cell cycle

How to See the Cell Cycle Through Your Microscope

Even in the most basic applications, fluorescence microscopy can be a very powerful technique. Simply put, the ability to actually see the biology you are interested in cannot be matched in directness.

Often, the aim of fluorescence microscopy is to observe the effect of an experimental manipulation. Ultimately, you would like to know that the observations you make from your beautiful fluorescent images are a direct result of a particular variable. However, in biology, confounding variables lurk around every corner.

When working with cells, a massive confounding variable is the cell cycle. The chances that an experimental manipulation of any kind will be slightly toxic (slowing or halting progression through the cell cycle), or slightly promote proliferation are great. Additionally, almost all biological processes are influenced by which phase the cells are in, often being entirely absent in one phase or another.

Therefore, controlling for differences in the ratio of cells in each phase of the cell cycle between your treatment and control is vital.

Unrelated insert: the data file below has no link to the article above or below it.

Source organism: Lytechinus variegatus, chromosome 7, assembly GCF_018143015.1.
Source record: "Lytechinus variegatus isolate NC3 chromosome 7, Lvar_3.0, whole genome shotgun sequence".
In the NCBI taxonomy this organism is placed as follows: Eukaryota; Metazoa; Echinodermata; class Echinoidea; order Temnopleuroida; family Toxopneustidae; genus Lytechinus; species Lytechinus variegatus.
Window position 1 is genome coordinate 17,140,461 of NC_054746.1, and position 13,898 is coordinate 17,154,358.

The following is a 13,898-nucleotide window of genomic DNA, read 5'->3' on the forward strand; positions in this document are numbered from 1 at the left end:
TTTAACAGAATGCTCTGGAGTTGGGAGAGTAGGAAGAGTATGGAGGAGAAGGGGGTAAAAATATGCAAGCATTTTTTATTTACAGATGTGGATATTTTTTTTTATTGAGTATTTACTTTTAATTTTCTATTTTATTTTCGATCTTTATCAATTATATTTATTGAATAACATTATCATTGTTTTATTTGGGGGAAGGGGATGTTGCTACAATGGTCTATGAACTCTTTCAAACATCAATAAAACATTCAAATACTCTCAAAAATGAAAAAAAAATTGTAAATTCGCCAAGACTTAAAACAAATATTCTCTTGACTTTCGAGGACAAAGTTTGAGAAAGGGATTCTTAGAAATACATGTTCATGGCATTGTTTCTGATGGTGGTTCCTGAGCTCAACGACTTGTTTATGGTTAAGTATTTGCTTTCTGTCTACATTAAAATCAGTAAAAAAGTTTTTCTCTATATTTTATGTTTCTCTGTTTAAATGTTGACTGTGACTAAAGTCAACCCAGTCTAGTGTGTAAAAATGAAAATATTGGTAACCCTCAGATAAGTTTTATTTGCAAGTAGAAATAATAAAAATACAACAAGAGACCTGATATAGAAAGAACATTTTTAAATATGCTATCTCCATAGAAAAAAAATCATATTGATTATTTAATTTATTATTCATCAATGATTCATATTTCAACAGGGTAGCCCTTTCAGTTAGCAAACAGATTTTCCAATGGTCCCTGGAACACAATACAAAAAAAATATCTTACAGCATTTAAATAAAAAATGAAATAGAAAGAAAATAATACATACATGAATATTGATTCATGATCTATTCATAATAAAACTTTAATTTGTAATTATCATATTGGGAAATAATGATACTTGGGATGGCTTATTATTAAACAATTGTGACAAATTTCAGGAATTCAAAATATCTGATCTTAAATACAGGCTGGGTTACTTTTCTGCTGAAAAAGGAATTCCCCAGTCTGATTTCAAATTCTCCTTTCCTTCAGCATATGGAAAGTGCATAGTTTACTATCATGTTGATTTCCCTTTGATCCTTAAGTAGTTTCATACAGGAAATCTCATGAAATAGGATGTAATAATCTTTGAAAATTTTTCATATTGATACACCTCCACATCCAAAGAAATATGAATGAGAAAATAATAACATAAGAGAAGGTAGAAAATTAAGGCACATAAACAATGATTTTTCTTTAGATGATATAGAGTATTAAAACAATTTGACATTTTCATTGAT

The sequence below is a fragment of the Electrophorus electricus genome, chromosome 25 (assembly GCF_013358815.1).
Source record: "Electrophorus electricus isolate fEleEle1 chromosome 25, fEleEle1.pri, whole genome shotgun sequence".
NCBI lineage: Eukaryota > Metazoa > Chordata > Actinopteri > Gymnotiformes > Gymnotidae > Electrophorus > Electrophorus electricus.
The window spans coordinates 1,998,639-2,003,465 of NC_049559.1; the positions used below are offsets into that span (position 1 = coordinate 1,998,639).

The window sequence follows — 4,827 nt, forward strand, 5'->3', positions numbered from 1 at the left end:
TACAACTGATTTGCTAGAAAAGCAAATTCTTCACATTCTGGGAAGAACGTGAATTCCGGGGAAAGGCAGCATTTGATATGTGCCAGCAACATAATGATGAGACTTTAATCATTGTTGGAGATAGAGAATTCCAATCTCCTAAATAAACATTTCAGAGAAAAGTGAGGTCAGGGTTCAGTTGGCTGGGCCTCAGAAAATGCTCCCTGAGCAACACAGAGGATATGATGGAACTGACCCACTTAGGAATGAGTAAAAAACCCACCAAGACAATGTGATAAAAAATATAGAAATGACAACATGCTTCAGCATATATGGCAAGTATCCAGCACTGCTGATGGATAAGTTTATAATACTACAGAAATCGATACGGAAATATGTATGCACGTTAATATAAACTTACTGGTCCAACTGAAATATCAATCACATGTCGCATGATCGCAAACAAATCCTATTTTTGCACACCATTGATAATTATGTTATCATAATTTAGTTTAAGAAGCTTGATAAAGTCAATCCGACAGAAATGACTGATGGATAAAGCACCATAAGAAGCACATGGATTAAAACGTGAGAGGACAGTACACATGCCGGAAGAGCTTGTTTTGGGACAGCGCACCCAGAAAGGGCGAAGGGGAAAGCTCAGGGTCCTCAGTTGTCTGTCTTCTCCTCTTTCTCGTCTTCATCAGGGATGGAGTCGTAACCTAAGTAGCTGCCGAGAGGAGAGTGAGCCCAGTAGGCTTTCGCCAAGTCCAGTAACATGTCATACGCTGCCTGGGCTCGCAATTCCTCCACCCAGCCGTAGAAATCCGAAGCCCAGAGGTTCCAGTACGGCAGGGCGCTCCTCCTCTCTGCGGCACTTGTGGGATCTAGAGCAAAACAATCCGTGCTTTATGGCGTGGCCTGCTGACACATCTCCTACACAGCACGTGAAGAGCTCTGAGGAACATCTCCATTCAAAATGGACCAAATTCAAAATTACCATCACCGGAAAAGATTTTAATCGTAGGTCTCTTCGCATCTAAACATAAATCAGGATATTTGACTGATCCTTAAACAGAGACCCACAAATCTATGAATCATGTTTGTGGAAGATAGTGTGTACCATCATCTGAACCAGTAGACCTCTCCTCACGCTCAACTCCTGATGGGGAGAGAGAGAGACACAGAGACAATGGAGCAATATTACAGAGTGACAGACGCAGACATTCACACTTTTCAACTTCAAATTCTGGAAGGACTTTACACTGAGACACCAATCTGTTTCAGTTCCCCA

This can be achieved by monitoring proliferation rate closely, synchronizing your cells in the phase you are interested in, or fluorescence activated cell sorting. However, sometimes it simply makes the most sense to just know what you’re looking at.

Below are 4 powerful strategies for combining cell cycle analysis with fluorescent imaging.

See it all…with FUCCI! (Fluorescence Ubiquitin Cell Cycle Indicator)

This is by far the most informative approach. FUCCI simultaneously distinguishes cells in G1 phase, cells at the initiation of S phase, and cells in G2 phase. Additionally, the technique can be used in live cells allowing you to track individual cells as they progress through the cell cycle.

How Does FUCCI Work?